Antarctic landmarks to be named after courageous snow dogs

By AG Staff 2 August 2017
Reading Time: < 1 Print this page
These brave pooches deserve it.

A SET OF landmarks across the Antarctic are set to be named in honour of a group of snow huskies that accompanied famous Australian adventurer, Sir Douglas Mawson on his early exploration of the icy continent.

The 26 Islands, rocks and reefs confirmed to be named after the dogs is in recognition of the important role they played throughout these often challenging expeditions

“The dogs were used for expedition transport, pulling sleds laden with supplies, as well as providing companionship for the men,” said Gillian Slocum, the Australian Antarctic Division Place Names Committee Chairperson, who made the announcement today

“While some of the dogs returned to Australia, others sadly perished in the harsh conditions,” she added.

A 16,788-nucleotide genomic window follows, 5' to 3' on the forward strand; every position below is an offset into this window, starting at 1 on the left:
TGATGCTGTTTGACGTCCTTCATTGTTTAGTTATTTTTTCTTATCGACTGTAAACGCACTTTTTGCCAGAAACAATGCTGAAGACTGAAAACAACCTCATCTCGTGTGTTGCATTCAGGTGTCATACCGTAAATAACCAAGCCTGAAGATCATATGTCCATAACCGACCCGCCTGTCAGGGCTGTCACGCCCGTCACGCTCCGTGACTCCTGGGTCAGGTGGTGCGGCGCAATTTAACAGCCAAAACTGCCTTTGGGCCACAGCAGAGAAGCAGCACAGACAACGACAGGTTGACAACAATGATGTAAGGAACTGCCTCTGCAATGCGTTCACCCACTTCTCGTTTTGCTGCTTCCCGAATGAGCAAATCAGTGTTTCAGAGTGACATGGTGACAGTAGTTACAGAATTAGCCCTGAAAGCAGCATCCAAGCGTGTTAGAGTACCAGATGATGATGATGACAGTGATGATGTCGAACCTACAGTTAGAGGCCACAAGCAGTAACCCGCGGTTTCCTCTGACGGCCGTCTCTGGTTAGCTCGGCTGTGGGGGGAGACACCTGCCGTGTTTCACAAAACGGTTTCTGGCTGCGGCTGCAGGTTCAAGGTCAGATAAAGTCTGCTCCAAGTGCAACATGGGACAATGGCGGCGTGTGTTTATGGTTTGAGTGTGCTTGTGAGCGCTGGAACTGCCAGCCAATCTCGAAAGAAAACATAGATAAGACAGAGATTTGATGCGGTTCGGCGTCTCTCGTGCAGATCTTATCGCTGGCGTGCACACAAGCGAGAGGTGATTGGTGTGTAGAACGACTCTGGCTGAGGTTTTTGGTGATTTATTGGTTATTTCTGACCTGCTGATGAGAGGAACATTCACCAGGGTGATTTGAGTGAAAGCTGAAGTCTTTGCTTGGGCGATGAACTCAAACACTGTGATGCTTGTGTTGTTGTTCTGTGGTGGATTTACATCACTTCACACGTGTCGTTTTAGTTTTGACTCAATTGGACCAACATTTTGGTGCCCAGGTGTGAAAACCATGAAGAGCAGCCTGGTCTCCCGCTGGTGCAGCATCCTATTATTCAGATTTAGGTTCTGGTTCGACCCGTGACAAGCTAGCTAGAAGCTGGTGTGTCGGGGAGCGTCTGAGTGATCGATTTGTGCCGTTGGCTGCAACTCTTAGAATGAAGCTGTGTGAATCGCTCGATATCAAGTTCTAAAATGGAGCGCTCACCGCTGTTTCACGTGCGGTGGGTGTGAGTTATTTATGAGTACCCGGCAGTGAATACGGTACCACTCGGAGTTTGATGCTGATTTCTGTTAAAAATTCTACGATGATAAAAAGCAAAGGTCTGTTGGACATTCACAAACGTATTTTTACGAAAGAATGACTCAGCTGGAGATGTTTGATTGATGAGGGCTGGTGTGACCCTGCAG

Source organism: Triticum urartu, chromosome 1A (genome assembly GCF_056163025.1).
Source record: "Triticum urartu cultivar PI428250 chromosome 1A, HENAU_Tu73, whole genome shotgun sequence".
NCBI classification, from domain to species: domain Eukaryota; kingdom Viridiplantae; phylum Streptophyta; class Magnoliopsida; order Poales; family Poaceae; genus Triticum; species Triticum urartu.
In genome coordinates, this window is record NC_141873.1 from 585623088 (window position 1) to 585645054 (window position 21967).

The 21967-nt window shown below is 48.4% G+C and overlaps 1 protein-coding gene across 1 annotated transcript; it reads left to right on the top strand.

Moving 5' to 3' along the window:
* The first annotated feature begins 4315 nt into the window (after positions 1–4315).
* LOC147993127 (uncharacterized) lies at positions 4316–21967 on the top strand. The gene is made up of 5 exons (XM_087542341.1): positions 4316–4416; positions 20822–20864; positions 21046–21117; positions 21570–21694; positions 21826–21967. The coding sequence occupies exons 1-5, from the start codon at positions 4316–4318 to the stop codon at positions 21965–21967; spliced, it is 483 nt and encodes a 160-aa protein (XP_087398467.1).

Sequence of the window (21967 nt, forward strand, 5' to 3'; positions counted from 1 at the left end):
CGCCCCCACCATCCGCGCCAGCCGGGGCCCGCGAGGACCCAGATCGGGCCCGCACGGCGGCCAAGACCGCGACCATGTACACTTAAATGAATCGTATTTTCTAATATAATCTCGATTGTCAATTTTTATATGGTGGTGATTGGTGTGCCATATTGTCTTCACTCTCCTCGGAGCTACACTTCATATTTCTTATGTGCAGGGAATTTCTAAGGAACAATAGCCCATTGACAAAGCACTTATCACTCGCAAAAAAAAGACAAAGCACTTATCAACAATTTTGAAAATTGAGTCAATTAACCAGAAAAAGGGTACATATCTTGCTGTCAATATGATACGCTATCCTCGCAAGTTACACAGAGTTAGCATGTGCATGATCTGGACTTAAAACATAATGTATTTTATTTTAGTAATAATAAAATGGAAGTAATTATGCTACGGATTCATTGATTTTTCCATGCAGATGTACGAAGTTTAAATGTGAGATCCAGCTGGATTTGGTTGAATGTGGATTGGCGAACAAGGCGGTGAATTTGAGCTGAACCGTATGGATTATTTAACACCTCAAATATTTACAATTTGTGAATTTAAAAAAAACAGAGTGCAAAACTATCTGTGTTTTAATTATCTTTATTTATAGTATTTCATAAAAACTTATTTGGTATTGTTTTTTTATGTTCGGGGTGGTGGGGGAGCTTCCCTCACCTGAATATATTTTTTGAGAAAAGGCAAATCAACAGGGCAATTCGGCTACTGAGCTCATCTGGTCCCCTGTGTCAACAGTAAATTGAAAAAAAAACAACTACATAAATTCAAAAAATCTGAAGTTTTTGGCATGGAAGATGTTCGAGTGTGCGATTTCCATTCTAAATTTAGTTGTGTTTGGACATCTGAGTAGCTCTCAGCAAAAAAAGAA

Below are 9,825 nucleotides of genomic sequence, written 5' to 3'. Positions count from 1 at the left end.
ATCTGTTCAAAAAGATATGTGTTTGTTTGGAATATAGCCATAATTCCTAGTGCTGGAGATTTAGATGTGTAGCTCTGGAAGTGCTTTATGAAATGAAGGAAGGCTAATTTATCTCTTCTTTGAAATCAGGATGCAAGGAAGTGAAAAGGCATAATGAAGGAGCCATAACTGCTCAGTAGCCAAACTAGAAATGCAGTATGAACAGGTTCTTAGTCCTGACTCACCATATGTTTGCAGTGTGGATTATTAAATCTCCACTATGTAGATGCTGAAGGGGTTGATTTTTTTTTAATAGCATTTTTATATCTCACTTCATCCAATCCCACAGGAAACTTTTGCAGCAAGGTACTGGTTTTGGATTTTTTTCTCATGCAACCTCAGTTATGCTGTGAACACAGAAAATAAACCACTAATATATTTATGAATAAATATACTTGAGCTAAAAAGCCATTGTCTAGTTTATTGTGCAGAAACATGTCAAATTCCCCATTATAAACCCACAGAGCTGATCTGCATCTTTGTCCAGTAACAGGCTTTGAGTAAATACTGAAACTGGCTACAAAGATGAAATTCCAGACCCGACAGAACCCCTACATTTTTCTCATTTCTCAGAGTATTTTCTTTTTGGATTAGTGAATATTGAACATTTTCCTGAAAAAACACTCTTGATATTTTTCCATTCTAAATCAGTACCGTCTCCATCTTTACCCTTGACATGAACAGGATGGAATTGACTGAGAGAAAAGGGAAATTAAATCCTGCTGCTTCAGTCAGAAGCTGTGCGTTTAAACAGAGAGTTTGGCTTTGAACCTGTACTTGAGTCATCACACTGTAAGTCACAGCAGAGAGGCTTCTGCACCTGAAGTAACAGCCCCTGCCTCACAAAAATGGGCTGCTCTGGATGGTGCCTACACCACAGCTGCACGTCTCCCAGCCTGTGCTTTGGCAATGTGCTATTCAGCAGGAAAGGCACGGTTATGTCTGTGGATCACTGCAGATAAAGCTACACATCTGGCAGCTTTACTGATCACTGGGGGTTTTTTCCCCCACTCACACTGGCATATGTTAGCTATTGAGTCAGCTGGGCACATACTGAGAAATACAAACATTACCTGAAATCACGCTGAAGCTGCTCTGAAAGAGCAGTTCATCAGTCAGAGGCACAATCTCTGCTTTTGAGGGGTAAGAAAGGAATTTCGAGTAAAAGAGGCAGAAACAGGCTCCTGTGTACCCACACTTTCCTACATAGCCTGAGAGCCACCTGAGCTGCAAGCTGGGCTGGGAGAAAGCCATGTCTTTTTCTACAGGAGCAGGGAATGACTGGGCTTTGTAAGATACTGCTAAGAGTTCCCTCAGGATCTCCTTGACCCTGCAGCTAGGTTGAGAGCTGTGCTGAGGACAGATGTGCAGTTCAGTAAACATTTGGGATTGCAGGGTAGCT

Many of the dogs names have made for rather quirky titled landmarks. 

“Norwegian explorer Roald Amundsen gifted Mawson a husky named Lassesen, in honour of the dog that was with him when he reached the South Pole in 1911. Lassesen Island in the Mackellar Islands is named after Mawson’s dog.

“Pavlova Island, Ginger Reef and Devil Rock were all four-legged members of the Australasian Antarctic Expedition. Pavlova was named after the famed Russian dancer Anna Pavlova, who was a friend of Belgrave Ninnis who cared for the dogs during the expedition.

“Ninnis later died during the ill-fated Far Eastern Party sledging journey, when he and six of the party’s best dogs, as well as most of the supplies, fell through a crevasse,” Gillian explained.

Other dogs set to be honoured include Basilisk, Gadget, Sweep, Grandmother and Blizzard. 

A full set of place names and their coordinates can be found at the Australian Antarctic Data Centre.